St. Frances of Rome: The Archangel and the Flaming Heart
One of the most celebrated mystics of the fifteenth century, Saint Frances of Rome, was born in the Eternal City in 1384, to a noble family. She had from a young age desired to enter religious life, but her father had other plans, and she was married as a young woman to Lorenzo de’ Ponziani, a nobleman and soldier. Saint Frances distinguished herself by her charity towards the poor and her zeal for the salvation of souls. Many of her friends from the ranks of the noblewomen of Rome were converted by her good example from frivolous lives to the ardent practice of the Faith. She formed for them an association of oblates attached to the White Benedictine monastery at Santa Maria Nouva; their constitutions were later approved by Pope Eugene IV in 1433.
These oblates lived as religious sisters. However, they did not live under the strict cloister, nor did they take formal vows. Their days were spent in prayer and good works. Frances’ husband Lorenzo agreed to let her take a vow of continence; she was thus greatly aided in a life of contemplation of divine mysteries. She was also gifted with ecstasies and the working of miracles. She beheld the bodily vision of her guardian angel. She was permitted to see into the consciences of others and detect schemes hatched in Hell. She was renowned for her deep humility and detachment, as well as the virtues of obedience and patience. She received private revelations from God on the realities of Hell and Purgatory, and she was permitted to foretell the end of the Schism of the West.
One of the miracles from her life involved her son Battista, in a time of war. Saint Frances’s husband fought in the Pope’s army in the wars against the anti-Popes of the Western Schism. On one occasion, the commander of the opposing army had ordered her son to be turned over to him as a hostage. Obeying the order because this was the will of her spiritual director, Frances stopped in a church on the way to deliver her son, entrusting his life to the Blessed Mother. When they arrived at the designated spot, the soldiers attempted to carry away her son on a horse. When whipped repeatedly however, the horse refused to budge. The soldiers saw Divine Providence at work and decided to return the boy to his mother.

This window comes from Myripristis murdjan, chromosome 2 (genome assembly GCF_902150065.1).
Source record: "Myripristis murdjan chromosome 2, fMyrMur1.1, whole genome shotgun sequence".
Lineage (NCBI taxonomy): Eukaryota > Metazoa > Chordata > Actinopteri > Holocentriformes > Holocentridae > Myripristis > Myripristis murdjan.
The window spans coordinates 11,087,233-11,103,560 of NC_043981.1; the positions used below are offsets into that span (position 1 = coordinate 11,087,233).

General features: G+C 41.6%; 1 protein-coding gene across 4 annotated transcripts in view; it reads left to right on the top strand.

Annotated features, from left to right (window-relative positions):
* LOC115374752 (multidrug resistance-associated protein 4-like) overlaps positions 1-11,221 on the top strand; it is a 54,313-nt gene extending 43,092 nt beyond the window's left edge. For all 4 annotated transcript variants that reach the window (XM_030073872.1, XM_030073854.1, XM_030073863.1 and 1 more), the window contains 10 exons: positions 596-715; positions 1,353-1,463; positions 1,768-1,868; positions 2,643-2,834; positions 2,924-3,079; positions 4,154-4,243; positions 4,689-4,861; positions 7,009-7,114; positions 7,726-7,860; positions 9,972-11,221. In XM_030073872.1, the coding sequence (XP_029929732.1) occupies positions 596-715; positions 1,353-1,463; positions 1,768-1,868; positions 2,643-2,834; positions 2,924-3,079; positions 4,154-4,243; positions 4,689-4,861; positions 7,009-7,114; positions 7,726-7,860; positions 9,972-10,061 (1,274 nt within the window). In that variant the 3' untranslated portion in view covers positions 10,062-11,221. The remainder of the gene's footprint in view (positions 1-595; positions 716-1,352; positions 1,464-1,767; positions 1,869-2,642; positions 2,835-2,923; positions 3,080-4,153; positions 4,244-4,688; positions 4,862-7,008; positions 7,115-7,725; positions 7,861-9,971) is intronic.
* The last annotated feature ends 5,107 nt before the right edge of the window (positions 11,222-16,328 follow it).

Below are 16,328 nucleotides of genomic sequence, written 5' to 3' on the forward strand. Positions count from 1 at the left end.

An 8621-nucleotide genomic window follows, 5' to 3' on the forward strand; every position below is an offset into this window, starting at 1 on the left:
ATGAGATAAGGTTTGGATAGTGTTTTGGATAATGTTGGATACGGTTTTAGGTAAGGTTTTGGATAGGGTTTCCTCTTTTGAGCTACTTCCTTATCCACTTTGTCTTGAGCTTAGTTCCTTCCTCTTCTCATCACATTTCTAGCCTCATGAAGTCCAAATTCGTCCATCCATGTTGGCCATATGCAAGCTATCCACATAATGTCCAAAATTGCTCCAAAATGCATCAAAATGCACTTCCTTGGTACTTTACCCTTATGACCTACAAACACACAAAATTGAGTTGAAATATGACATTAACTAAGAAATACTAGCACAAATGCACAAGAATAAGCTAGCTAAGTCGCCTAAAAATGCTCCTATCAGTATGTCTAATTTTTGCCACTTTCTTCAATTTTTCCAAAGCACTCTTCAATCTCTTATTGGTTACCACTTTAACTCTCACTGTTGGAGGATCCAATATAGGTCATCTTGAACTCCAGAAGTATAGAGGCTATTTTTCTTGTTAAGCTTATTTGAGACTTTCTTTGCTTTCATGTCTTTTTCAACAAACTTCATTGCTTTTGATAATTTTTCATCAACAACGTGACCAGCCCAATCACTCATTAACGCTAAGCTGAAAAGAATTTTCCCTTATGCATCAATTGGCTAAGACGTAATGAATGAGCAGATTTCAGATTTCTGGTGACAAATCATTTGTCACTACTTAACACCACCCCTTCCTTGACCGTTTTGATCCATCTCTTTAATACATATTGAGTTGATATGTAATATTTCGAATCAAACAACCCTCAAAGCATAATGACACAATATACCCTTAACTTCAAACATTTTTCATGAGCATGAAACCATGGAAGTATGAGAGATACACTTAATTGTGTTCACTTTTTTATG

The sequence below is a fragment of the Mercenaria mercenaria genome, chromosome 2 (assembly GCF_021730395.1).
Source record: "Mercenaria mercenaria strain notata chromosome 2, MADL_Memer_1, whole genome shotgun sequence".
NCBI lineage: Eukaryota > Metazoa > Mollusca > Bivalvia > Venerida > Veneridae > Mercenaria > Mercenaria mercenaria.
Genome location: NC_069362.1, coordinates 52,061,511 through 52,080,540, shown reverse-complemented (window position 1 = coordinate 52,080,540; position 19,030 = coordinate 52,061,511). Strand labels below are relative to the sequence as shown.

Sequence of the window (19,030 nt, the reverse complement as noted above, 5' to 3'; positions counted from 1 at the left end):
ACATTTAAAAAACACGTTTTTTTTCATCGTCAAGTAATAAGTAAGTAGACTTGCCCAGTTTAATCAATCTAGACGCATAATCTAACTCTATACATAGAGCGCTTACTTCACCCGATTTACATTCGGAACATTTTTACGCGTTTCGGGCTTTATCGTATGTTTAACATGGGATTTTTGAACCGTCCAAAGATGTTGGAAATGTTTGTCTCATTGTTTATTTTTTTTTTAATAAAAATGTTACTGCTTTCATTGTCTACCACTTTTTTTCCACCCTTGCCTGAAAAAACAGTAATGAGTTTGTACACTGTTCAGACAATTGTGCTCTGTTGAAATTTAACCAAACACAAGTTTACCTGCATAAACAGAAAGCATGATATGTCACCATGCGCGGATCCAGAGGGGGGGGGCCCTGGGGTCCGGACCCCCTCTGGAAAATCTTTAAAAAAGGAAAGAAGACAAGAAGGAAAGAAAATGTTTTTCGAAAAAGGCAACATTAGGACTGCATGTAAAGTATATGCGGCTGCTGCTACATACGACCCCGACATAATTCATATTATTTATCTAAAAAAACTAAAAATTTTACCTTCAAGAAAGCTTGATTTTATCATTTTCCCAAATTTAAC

St. Frances’ husband died in 1436; it was then that she retired to be with her oblates. Upon entering, she was made superior. Visiting her son one day, she fell sick and her death came on the day she had foretold, the 9th March. It is on this day that her feast is traditionally kept.
Saint Frances of Rome is the patron of Benedictine oblates, automobile drivers, and widows. Her status as the patron of drivers comes from a pious tradition according to which when the saint traveled, an angel would cast a light on the road ahead of her with a celestial lantern, ensuring her safety. Her example of holiness in everyday life and her salutary influence on those around her teaches us that holiness is indeed attainable for those living in the world, not just those in religious orders. We see from the example of Saint Frances that devotion to God is practicable in every walk of life.
Images of Saint Frances of Rome often feature her with the attributes of a Benedictine habit, in honour of the association of Benedictine oblates which she founded. Many depictions of her also include an archangel, in a tribute to the special grace she received of the sight of her own guardian angel. As her heart was like a burning furnace of divine charity, she is also frequently shown holding a flaming heart in her hand.
She was canonised by Pope Paul V in 1608. For many years before her canonisation however, the faithful came in large numbers to venerate her body in the Church of Santa Maria Nuova, in the Roman Forum. This church is now dedicated to her and known as the Santa Francesca Romana.
Prayer: “Bright jewel of the Order of Saint Benedict, illustrious Saint Frances of Rome, thou who wast led by Divine Providence through various stations in life, that thou mightest be a pattern of every virtue, to maidens, to matrons and to widows, pray for us to our Divine Saviour that we may be detached from the vanities of the world and may be able, under the guiding hand of our guardian angel, to grow daily in the love of God, of His Church and of our neighbour, and finally to be made partakers in Heaven of thy felicity. Amen.”